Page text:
Marketers should also take note that just as participation in social media varies between age groups, it also varies between European countries. Dutch boomers lead the pack as the most engaged older audience overall, with 69% of 43-52 year olds and 60% of 53-63 year olds using social media on a regular basis.Of these other Europeans, Italian boomers are the keenest creators, with around 17% of younger boomers and 14% of older boomers involved. Younger boomers in the UK are considerably more engaged than older ones, with around 52% of 43-52 year olds engaged in social media, but just 38% of 53-63 year olds. About 40% of boomers in both France and Spain are keen spectators but just a third of the German boomer audience are engaged in social media.
Below is a guest posting on the Hitwise blog by Richard Seymour, their UK intelligence analyst and resident gadget expert.
I found the below a pretty interesting read so hope Hitwise don’t mind me reposting. The hot consumer electronics list is full of insights so the webinar linked to below is a recommended click.
We have developed a tool to analyse the consumer electronics search data – The Hitwise Hot Consumer Electronics List. For the most recent week’s data (week ending 14/03/09), we can see that mobile phones are the most searched for products online, accounting for almost 30% of all consumer electronics searches. The top phone is consistently the Apple iPhone, with approximately 1 in 12 mobile phone searchers currently searching for all variations of the iPhone. The iPhone has so far only been surpassed on the odd week or two during the launches of new phones. For example, the Nokia 5800 XpressMusic which launched on 23rd January 2009, took top spot during w\e 14th Feb, picking up 6.6% of all mobile phone searches. However it fell back to second spot the following week, where it remains with 4.7% of all mobile searches.
1 in 10 searches are for video games – over twice as many as for games consoles in seventh place – with Resident Evil 5 the most searched for video game last week. Computers and software sit in third and fourth places, and televisions are the fifth most searched for gadget with 4.5% of all searches last week. Cameras, Mp3 players, Satellite Navigation systems, -dominated by TomTom – and Toys complete the top 10 most searched for consumer electronics product types.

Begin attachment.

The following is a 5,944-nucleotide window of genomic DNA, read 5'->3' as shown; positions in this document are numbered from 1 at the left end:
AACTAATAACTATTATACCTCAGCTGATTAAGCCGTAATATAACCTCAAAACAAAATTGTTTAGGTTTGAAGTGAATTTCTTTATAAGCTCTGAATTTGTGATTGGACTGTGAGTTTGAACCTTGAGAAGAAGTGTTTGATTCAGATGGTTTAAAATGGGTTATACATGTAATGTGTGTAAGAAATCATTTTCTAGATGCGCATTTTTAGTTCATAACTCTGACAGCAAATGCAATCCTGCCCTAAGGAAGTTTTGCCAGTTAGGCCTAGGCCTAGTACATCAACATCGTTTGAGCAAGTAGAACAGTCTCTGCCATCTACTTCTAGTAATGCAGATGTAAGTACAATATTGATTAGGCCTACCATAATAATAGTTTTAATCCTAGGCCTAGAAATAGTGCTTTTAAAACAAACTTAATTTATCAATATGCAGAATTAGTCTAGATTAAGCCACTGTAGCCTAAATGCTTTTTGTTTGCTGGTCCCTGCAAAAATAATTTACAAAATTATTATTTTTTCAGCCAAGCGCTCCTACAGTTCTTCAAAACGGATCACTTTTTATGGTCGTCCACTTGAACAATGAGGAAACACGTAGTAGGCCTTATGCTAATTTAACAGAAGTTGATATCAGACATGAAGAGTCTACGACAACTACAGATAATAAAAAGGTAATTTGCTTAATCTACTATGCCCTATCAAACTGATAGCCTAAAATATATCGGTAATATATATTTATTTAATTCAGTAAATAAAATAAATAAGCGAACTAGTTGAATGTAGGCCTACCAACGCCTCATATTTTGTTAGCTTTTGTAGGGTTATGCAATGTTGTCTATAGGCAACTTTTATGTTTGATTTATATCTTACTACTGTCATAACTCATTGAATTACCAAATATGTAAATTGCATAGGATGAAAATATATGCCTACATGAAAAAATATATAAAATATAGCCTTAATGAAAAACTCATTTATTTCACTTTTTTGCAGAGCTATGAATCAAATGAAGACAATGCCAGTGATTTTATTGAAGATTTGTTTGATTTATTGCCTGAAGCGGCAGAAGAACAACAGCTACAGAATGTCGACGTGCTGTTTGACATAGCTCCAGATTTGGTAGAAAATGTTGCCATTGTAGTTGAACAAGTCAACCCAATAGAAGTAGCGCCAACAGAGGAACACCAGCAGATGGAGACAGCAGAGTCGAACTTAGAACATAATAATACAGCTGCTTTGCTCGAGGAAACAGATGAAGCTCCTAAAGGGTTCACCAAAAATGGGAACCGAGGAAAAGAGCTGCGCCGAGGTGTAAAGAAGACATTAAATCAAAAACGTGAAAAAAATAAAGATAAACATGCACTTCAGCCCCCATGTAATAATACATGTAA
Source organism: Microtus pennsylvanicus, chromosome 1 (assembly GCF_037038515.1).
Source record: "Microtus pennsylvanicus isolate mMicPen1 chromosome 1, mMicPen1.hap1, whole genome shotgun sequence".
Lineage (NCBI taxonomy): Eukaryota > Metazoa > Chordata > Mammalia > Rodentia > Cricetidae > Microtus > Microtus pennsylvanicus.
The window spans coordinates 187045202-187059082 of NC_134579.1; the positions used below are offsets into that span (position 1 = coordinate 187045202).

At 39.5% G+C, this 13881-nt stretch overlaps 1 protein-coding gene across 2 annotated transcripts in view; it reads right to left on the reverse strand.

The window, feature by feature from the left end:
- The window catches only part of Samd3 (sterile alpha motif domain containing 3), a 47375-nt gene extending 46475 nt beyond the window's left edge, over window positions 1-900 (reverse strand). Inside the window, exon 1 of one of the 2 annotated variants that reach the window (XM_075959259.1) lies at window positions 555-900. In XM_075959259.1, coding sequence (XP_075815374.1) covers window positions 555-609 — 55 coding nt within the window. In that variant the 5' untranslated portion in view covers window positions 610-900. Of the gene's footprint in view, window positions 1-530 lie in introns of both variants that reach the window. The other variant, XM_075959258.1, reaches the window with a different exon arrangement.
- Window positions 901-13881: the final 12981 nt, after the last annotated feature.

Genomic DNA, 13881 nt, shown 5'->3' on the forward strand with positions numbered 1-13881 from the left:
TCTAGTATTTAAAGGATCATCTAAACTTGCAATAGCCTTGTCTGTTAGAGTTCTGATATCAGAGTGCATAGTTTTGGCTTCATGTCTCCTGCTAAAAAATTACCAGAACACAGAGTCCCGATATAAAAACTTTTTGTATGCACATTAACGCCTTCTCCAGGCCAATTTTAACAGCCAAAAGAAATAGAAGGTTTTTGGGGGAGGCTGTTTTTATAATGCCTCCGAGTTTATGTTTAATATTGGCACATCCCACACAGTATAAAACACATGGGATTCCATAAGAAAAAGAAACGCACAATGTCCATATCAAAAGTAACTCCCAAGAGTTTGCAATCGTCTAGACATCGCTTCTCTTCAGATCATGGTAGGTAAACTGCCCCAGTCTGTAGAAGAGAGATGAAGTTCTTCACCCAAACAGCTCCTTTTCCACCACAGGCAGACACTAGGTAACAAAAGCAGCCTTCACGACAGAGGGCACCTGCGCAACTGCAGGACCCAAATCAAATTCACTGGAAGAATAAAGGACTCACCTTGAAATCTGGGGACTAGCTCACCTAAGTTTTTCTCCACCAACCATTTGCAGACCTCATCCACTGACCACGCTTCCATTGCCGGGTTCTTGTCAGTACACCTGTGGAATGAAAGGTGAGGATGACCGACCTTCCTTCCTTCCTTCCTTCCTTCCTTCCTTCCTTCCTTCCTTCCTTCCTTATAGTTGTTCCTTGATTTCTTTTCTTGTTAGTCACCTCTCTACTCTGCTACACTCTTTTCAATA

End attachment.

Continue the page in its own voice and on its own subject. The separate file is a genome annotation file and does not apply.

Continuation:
Lego is the top Toys and Hobbies brand, accounting for almost 1 in 8 Toys and Hobbies searches. However, the Danish company doesn’t make it into our list of the overall top 20 most searched for consumer electronics brands. These are highlighted in the treemap below, which shows the most popular brands in the Hitwise Consumer Electronics List. The size of the box represents its relative size to the top 20, with the top 10 represented by their logos.
We can see that Apple leads the pack, with 12% of all branded searches – almost twice as many as Nokia. As we saw above, Apple’s iPhone sits ahead of Nokia’s phones in the mobile phone market, but it is iTunes and their iPods that really sets the company apart from the rest of market in terms of searches. In the top 10, Samsung, Sony, LG and Panasonic all compete amongst multiple product ranges (most notably televisions), whereas Dell and HP share their involvement in the computers and printers categories. As we can see, the Hot Consumer Electronics List allows us to compare brand share amongst brands that would never normally be compared based on their niche product ranges, such as Blackberry, Dyson, TomTom and Nikon.
Another great use of the tool is to identify and gauge interest in new products, brands and fast-moving product areas. For example, we were able to track the increase in searches for netbooks in the weeks leading up to Christmas, and the continued interest in them as more models enter the market. The chart below, made up of portfolios of search terms for netbooks extracted from this consumer electronics search tool, allows us to see that not only is the Samsung NC10 clearly the most searched for netbook, but also that the new Archos 10 has shot from nowhere to be one of the most searched for netbooks, and the 6th most searched for computer overall.
We have also been able to identify seasonal consumer behaviour. For example, there was a 31% increase in searches for garden products last week, with lawn mowers and especially the Bosch Rotak 34 the products of choice. There was also a 10% increase in searches for vacuum cleaners, lead by the Dyson DC25 as the Spring cleaning bug starts to hit.
The question is, are retailers and manufacturers already optimised for these products as we approach Easter? If you want to know more about the Hot Consumer Electronics List and see how it can help you, we’ve put together a short webinar describing how it works in more detail which you can watch here. If you have any further questions, please feel free to use the comments box below.